Distribution of t(14;18)-positive, putative lymphoma precursor cells among B-cell subsets in healthy individuals1

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Abstract

Summary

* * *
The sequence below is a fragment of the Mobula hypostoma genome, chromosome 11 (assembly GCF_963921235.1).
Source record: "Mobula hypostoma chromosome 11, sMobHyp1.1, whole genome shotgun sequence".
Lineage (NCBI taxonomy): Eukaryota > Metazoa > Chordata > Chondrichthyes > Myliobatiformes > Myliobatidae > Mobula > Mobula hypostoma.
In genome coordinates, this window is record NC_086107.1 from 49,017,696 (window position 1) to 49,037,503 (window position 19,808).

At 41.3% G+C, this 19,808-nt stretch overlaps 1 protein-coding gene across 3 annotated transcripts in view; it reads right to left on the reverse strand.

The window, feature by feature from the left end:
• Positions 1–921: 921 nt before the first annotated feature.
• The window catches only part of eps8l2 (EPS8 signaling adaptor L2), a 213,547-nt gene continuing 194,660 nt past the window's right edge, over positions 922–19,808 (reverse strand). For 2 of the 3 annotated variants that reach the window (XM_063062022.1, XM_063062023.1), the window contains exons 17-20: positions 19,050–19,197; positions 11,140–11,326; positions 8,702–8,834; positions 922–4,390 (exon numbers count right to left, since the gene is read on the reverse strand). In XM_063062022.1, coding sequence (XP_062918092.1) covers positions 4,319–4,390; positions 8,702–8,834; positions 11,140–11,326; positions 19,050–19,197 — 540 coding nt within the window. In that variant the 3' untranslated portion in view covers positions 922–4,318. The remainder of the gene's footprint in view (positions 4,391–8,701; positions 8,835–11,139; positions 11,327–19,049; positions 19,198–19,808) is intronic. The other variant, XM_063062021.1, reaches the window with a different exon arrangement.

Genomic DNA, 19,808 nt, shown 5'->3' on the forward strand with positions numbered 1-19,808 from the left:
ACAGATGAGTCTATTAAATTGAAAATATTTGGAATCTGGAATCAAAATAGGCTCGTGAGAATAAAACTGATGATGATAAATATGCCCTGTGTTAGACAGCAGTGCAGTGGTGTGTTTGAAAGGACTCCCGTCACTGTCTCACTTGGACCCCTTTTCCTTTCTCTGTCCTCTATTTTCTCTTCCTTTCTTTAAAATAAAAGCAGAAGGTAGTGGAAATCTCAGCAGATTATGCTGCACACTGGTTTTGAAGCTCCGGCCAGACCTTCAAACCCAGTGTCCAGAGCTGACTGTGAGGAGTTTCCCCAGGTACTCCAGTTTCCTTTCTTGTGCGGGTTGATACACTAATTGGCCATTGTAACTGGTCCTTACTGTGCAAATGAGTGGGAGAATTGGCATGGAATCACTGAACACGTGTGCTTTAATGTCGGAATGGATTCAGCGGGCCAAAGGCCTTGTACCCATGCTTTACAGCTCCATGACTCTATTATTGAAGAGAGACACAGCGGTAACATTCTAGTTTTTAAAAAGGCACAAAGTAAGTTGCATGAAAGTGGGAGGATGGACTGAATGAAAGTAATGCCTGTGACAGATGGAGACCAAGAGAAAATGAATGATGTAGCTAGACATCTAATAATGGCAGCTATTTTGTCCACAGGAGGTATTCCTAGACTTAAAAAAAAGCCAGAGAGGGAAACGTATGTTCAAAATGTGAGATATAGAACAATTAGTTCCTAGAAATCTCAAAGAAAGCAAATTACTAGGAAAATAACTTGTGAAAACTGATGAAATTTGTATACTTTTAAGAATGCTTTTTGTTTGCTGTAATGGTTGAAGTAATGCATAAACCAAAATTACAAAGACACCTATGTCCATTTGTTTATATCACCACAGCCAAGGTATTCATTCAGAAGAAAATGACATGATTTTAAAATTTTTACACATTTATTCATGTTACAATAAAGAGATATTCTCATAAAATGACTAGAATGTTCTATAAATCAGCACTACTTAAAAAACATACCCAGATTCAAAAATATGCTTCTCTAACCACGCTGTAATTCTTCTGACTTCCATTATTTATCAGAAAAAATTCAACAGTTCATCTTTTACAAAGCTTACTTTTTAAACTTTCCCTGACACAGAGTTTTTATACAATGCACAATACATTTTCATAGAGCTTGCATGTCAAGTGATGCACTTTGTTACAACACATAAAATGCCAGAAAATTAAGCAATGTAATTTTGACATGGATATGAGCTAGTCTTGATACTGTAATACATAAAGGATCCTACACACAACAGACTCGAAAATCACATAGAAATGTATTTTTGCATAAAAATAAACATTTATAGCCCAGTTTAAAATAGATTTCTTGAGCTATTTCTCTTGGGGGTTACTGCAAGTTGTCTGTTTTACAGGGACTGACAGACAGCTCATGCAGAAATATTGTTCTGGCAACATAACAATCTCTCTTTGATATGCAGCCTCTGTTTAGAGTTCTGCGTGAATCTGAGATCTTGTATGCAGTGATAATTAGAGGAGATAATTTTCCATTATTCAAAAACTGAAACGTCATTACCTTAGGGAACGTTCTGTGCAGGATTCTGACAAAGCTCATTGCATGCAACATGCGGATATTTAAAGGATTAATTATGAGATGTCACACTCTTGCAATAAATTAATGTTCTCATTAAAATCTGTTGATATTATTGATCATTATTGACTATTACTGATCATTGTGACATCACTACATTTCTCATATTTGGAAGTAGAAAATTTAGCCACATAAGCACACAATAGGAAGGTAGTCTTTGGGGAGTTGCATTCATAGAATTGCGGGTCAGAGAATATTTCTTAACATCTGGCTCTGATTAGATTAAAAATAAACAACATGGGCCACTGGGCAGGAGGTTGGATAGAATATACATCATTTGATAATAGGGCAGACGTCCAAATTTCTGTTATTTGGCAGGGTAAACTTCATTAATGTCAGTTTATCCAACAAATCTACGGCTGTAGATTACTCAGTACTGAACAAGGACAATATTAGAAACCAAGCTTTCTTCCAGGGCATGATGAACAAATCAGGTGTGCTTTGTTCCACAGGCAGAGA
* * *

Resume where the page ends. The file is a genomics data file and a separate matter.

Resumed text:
The t(14;18)(q32;q21) is the characteristic chromosomal translocation of follicular lymphoma (FL). Highly sensitive polymerase chain reaction (PCR) techniques can also detect t(14;18)-sequences in the blood and lymphoid tissues of healthy individuals (HI). The aim of this study was to determine the immunophenotypic markers of t(14;18)-positive cells in HI and to relate these features to lymphocyte maturation. B cells from 10 subjects with t(14;18)-positive and three subjects with t(14;18)-negative peripheral blood mononuclear cells (PBMC) were fluorescence-activated cell sorted for antigen-naïve (CD27−), immunoglobulin M (IgM) memory (IgM+CD27+) and switched memory (IgM− CD27+) cells. t(14;18)-recombinations were detected by quantitative PCR. Among PBMC-positive subjects, t(14;18)-frequency was significantly higher in IgM memory (median: 380/106) than in antigen-naïve (median: 16/106) or switched memory (median: 5/106) B cells. All PBMC-negative subjects nevertheless had detectable t(14;18) in sorted B cells; levels were lower than in PBMC-positive subjects, but had the same relative predominance. These results suggest that t(14;18) is generated during early B-cell development in the bone marrow and that affected cells may mature and expand in germinal centres. t(14;18)-frequency was highest in IgM memory cells, a B-cell subset that shares immunophenotypic similarities with FL. The significance of these cells as lymphoma precursors or indicators of lymphoma risk remains to be established.

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